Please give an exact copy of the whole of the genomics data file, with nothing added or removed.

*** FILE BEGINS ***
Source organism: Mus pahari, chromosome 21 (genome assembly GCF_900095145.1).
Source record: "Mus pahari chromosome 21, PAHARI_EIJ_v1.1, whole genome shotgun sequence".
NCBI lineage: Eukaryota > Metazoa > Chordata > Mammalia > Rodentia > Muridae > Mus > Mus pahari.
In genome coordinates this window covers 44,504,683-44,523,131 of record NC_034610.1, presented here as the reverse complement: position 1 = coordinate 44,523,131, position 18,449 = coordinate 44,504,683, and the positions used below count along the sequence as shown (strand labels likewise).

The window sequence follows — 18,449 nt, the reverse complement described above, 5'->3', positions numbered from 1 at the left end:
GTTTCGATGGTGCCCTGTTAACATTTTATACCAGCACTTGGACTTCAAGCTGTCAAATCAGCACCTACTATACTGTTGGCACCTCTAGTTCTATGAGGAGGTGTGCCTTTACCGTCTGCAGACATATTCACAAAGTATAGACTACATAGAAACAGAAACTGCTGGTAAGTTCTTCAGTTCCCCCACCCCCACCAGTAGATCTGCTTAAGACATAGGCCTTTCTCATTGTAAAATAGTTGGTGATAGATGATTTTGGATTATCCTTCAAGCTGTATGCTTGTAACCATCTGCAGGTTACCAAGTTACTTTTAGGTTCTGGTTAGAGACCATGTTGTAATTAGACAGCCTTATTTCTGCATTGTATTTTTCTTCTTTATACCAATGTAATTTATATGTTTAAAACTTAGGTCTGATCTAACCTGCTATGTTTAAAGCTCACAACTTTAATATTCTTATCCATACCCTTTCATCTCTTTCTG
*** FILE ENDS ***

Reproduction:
Source organism: Mus pahari, chromosome 21 (genome assembly GCF_900095145.1).
Source record: "Mus pahari chromosome 21, PAHARI_EIJ_v1.1, whole genome shotgun sequence".
NCBI lineage: Eukaryota > Metazoa > Chordata > Mammalia > Rodentia > Muridae > Mus > Mus pahari.
In genome coordinates this window covers 44,504,683-44,523,131 of record NC_034610.1, presented here as the reverse complement: position 1 = coordinate 44,523,131, position 18,449 = coordinate 44,504,683, and the positions used below count along the sequence as shown (strand labels likewise).

The window sequence follows — 18,449 nt, the reverse complement described above, 5'->3', positions numbered from 1 at the left end:
GTTTCGATGGTGCCCTGTTAACATTTTATACCAGCACTTGGACTTCAAGCTGTCAAATCAGCACCTACTATACTGTTGGCACCTCTAGTTCTATGAGGAGGTGTGCCTTTACCGTCTGCAGACATATTCACAAAGTATAGACTACATAGAAACAGAAACTGCTGGTAAGTTCTTCAGTTCCCCCACCCCCACCAGTAGATCTGCTTAAGACATAGGCCTTTCTCATTGTAAAATAGTTGGTGATAGATGATTTTGGATTATCCTTCAAGCTGTATGCTTGTAACCATCTGCAGGTTACCAAGTTACTTTTAGGTTCTGGTTAGAGACCATGTTGTAATTAGACAGCCTTATTTCTGCATTGTATTTTTCTTCTTTATACCAATGTAATTTATATGTTTAAAACTTAGGTCTGATCTAACCTGCTATGTTTAAAGCTCACAACTTTAATATTCTTATCCATACCCTTTCATCTCTTTCTG